The end of Covid restrictions helped its first-half profit before tax reach just above over £10 million, up 17%. It hopes for a boost from the football World Cup in November and December.

Nichols share price dropped 2.6% after markets opened this morning.

Airport chaos sends Wizz Air diving to deficit of £240m

13:00 , Simon Hunt

Wizz Air today became the latest airline to reveal turbulent losses due to disruption at airports.

The low-cost easyJet rival plunged to an €285 million (£240 million) deficit for the last three months alone. Across the industry, carriers have lost billions as they fight soaring fuel costs, cancelled flights and increasingly irate customers.

Chief executive József Váradi noted: “Fuel prices for the quarter were double pre-pandemic levels. Lingering restrictions from Covid-19 remained, particularly during April and May, while the war in Ukraine and supply chain disruptions affecting air traffic control, security and ground operation resources have impacted our utilisation.”

Wizz Air is likely to cut its summer flying schedule further due to a staff squeeze that seems to have affected all airlines apart from Ryanair.

The shares have halved this year but rose 109p to 2073p today, valuing the business at £2.1 billion.

Rio earnings hit by costs rise and falling commodity prices

12:20 , Simon Hunt

A blend of falling commodity prices and rising costs squeezed profits at iron ore producer Rio Tinto, where earnings fell by almost $4 billion in the first half.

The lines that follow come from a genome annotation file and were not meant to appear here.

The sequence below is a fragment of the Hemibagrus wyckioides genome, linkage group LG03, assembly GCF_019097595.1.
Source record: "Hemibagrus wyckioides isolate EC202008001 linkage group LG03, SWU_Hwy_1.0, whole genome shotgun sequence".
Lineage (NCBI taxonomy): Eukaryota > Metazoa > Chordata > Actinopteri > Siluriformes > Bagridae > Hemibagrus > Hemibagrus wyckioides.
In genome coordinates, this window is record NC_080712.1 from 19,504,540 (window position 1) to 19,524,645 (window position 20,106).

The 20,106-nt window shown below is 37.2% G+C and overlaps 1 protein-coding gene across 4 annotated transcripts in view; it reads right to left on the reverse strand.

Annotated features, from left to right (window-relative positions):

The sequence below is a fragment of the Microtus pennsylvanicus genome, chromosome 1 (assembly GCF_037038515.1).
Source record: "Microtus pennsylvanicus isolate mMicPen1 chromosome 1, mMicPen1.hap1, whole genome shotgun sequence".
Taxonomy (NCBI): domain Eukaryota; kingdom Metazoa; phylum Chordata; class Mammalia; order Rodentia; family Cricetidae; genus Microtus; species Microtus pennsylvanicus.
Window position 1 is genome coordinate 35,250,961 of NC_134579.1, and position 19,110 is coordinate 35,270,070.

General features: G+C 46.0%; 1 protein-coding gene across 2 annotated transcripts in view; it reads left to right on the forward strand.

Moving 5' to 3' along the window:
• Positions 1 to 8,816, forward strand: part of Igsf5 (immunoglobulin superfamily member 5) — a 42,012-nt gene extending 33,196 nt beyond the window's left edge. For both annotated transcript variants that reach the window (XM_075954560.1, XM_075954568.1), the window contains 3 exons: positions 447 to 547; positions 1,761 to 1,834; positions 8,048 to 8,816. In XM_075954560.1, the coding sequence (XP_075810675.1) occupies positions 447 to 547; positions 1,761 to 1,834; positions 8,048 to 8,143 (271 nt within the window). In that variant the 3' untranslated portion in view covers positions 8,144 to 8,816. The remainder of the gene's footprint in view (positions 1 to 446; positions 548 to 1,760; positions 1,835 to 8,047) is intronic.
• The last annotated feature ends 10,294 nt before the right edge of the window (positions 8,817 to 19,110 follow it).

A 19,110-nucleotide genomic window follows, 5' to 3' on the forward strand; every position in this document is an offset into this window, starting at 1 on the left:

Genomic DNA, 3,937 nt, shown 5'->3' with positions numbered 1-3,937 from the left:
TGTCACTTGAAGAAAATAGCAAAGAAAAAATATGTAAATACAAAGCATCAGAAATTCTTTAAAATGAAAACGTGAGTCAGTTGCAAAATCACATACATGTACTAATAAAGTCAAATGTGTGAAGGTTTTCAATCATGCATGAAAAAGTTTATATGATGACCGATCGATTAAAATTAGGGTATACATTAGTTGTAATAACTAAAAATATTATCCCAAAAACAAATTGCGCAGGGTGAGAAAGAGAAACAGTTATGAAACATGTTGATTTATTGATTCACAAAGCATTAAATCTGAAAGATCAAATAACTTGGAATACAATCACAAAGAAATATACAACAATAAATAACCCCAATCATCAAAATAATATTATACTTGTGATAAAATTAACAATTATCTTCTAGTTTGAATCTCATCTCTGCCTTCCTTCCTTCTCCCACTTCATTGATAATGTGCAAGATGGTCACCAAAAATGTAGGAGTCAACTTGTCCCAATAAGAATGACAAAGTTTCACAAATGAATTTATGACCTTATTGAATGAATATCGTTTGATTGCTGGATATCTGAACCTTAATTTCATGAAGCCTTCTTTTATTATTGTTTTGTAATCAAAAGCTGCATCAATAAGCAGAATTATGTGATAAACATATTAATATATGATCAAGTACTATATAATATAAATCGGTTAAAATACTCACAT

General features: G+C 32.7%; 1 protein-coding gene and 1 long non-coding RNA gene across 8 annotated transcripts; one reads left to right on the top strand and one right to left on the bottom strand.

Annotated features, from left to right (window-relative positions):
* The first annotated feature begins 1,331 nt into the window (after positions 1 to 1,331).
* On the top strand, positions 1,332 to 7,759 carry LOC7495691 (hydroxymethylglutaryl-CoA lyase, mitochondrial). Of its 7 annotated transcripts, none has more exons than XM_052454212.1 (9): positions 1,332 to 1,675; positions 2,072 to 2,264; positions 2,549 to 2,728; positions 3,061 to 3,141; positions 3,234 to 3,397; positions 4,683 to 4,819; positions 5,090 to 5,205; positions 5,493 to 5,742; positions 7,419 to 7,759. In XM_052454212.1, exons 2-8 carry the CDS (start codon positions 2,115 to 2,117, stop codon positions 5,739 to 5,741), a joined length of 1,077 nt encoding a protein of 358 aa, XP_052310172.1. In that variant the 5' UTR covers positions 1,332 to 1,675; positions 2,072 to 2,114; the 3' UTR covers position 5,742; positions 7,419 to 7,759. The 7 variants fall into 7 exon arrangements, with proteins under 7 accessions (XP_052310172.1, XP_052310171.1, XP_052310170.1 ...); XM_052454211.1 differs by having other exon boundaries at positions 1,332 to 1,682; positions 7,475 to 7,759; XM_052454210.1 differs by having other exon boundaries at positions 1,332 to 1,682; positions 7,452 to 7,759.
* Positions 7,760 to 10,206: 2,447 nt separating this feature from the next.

The Anglo-American mining giant relies on global economic growth to create demand for the metals it produces. It has previously warned of the impact of Russia’s invasion of Ukraine and the subsequent global tightening of monetary policy to control the wave of inflation as war began.

Underlying earnings of $8.6 billion for the six months to the end of June were lower than the $12.2 billion the previous year. Rio announced plans to pay out $4.3 billion in interim dividends, in what it called its “second highest” such payout ever.

The mining industry has also been struggling with labour shortages. Rio said its production in the period was “largely flat”. In the run-up to today’s results, Rio warned of “supply bottlenecks” in the eurozone, with “energy security” key for the area.

CEO Jakob Stausholm, said the “market environment has become more challenging” toward the end of the first half of the year.

Shares fell almost 4% to 4646p.

Marston’s sees sales dip as Brits shun roast dinners

11:00 , Simon Hunt

Pub chain Marston’s reported a drop in sales amid rising cost pressures for hospitality firms.

The group saw revenues fall 2% in the 42 weeks to July 23 compared with pre-pandemic levels, as pub-goers ditched roast dinners in favour of cool drinks as the sweltering summer heat reached record temperatures.

“Drink sales have held up but food sales have slumped…people have stopped going to carveries,” boss Andrew Andrea said.

The pub chain reported a doubling in electricity costs since its last contract ran out in March, leading to a £2 million hit to the business.

Food costs have also soared, led by sharp rises in the cost of chicken and white fish.

Labour costs have risen too after the company raised hourly wage rates for staff ahead of the minimum wage as hospitality firms battle for workers amid ongoing labour shortages.

Marston’s shares grew 1.3% to 47.6p in early trading.

Recession fears grow after Lloyds Bank bad debts rise

10:36 , Simon English